Among the ever-growing number of books on discipleship, some worth reading every year and some not at all, it can be hard to know where to start.
These are my favorites, my top five must reads:
Shop Class as Soulcraft: An Inquiry into the Value of Work by Matthew Crawford
Brilliant read on learning and spiritual growth through physical enactment, which, I’m afraid we’ve forgotten, should constitute discipleship.
“The satisfactions of manifesting oneself concretely in the world through manual competence have been known to make a man quiet and easy. They seem to relieve him of the felt need to offer chattering interpretations of himself to vindicate his worth. He can simply point: the building stands, the car now runs, the lights are on. Boasting is what a boy does, because he has no real effect in the world. But the tradesman must reckon with the infallible judgment of reality, where one’s failures or shortcomings cannot be interpreted away. His well-founded pride is far from the gratuitous “self-esteem” that educators would impart to students, as though by magic.”
The Cost of Discipleship by Dietrich Bonhoeffer
If you could only read one book on discipleship, this is it.
“Costly grace is the gospel which must be sought again and again and again, the gift which must be asked for, the door at which a man must knock. Such grace is costly because it calls us to follow, and it is grace because it calls us to follow Jesus Christ. It is costly because it costs a man his life, and it is grace because it gives a man the only true life. It is costly because it condemns sin, and grace because it justifies the sinner. Above all, it is costly because it cost God the life of his Son: ‘Ye were bought at a price’, and what has cost God much cannot be cheap for us. Above all, it is grace because God did not reckon his Son too dear a price to pay for our life, but delivered him up for us. Costly grace is the Incarnation of God.”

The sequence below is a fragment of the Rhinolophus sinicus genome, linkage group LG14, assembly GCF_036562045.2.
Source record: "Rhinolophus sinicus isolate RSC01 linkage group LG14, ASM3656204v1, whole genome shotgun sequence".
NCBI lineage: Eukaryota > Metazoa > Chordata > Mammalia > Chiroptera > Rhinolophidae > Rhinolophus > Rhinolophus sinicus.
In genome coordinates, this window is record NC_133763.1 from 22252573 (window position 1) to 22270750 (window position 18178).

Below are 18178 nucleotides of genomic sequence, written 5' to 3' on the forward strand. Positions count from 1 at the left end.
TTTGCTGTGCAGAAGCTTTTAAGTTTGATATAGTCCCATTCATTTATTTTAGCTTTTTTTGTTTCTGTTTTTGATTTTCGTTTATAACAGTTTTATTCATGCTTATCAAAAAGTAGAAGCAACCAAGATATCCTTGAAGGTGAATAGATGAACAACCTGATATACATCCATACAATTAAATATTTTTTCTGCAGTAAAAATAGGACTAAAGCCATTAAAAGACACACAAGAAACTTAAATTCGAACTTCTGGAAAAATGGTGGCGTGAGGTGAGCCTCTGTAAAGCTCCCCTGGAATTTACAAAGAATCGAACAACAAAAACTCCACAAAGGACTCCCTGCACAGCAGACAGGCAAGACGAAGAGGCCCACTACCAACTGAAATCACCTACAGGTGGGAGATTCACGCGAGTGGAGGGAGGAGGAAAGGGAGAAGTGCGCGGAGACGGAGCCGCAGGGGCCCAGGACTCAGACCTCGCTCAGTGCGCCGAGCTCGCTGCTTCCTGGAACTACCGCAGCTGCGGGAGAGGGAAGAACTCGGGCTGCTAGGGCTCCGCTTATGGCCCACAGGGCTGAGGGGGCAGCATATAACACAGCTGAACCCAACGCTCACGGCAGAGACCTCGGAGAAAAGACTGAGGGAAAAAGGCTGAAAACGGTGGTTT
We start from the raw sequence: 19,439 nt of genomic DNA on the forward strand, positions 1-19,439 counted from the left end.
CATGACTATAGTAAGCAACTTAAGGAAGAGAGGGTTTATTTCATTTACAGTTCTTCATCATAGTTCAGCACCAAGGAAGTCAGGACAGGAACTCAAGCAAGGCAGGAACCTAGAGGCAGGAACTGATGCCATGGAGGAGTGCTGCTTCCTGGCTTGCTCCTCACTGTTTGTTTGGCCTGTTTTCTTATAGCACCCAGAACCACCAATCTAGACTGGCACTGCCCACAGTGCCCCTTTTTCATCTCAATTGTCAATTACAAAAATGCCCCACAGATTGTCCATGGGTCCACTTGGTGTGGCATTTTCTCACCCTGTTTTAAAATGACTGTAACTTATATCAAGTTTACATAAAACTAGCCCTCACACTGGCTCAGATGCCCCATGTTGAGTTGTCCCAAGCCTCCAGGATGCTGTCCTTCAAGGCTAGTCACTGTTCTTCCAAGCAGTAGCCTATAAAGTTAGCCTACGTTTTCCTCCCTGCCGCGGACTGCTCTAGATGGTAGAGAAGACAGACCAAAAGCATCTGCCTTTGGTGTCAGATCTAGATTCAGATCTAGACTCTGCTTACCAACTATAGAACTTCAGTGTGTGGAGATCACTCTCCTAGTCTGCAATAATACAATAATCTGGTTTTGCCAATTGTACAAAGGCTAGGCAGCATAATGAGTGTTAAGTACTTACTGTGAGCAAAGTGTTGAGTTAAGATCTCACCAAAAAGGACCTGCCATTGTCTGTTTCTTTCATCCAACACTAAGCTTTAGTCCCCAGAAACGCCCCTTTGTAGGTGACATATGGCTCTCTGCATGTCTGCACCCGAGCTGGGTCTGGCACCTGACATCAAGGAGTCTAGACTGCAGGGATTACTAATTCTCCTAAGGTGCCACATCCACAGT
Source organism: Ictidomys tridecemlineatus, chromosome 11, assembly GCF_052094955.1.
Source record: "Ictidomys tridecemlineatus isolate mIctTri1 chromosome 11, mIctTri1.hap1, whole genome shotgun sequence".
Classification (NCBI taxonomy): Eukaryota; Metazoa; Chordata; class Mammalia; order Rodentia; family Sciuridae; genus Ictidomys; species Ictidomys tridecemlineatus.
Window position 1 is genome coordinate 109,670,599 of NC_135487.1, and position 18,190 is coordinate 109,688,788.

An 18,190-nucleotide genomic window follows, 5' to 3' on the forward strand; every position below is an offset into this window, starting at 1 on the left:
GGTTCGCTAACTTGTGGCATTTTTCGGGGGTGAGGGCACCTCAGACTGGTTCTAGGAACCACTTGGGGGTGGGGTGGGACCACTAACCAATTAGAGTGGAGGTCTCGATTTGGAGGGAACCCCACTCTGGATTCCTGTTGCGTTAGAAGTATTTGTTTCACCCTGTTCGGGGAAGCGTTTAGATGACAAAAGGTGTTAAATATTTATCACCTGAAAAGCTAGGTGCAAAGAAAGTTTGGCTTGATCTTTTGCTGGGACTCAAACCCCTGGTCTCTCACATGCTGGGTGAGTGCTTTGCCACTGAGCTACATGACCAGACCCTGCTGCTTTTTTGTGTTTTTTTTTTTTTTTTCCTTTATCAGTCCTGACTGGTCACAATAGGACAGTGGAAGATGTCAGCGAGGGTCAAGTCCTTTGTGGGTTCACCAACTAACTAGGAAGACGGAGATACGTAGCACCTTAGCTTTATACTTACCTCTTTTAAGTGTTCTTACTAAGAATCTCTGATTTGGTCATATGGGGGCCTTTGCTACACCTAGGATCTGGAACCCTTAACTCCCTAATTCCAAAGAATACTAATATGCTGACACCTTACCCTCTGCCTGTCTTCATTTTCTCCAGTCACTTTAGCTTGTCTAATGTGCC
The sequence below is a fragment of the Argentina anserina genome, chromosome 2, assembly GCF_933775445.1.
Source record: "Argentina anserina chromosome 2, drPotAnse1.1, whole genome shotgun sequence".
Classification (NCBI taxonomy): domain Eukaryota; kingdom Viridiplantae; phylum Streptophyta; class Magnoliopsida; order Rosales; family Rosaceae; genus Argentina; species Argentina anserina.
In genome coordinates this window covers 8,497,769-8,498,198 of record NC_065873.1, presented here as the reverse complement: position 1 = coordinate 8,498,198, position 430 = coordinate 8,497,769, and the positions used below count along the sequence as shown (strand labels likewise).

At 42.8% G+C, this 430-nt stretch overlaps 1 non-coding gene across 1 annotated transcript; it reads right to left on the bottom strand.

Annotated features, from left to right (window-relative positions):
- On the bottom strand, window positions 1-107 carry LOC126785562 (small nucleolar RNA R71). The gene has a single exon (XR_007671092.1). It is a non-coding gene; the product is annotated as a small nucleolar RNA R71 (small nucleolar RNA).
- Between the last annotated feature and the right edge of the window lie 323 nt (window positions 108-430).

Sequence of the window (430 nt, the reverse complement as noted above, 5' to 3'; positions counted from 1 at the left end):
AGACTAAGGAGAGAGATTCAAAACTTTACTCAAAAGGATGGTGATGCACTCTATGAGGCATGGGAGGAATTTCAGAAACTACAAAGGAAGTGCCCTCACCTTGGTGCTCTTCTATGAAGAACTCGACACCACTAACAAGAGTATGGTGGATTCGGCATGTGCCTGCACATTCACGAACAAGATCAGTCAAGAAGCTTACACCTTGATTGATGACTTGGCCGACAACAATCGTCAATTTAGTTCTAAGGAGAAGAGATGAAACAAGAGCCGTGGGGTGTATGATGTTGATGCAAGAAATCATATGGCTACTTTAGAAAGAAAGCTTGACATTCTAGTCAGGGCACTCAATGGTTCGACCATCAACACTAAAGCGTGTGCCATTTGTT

The Master Plan of Evangelism by Dr. Robert Coleman
This book is simply a classic must-read for understanding biblical discipleship.
“It is good to tell people what we mean, but it is infinitely better to show them. People are looking for a demonstration, not an explanation.”
Letters to a Young Poet by Rainer Maria Rilke
No book better demonstrates the kind of insightful, personal, rich, soul shaping counsel that must be present in a discipleship relationship.
“Therefore, dear Sir, love your solitude and try to sing out with the pain it causes you. For those who are near you are far away… and this shows that the space around you is beginning to grow vast…. be happy about your growth, in which of course you can’t take anyone with you, and be gentle with those who stay behind; be confident and calm in front of them and don’t torment them with your doubts and don’t frighten them with your faith or joy, which they wouldn’t be able to comprehend.”
The Lost Art of Disciple Making by Leroy Eims
Clear and comprehensive book on the whys and how-to’s of disciple-making.
“Our first and foremost responsibility as Christians is to maintain a strong, day-by-day abiding fellowship with the Lord Jesus by feeding on His Word.”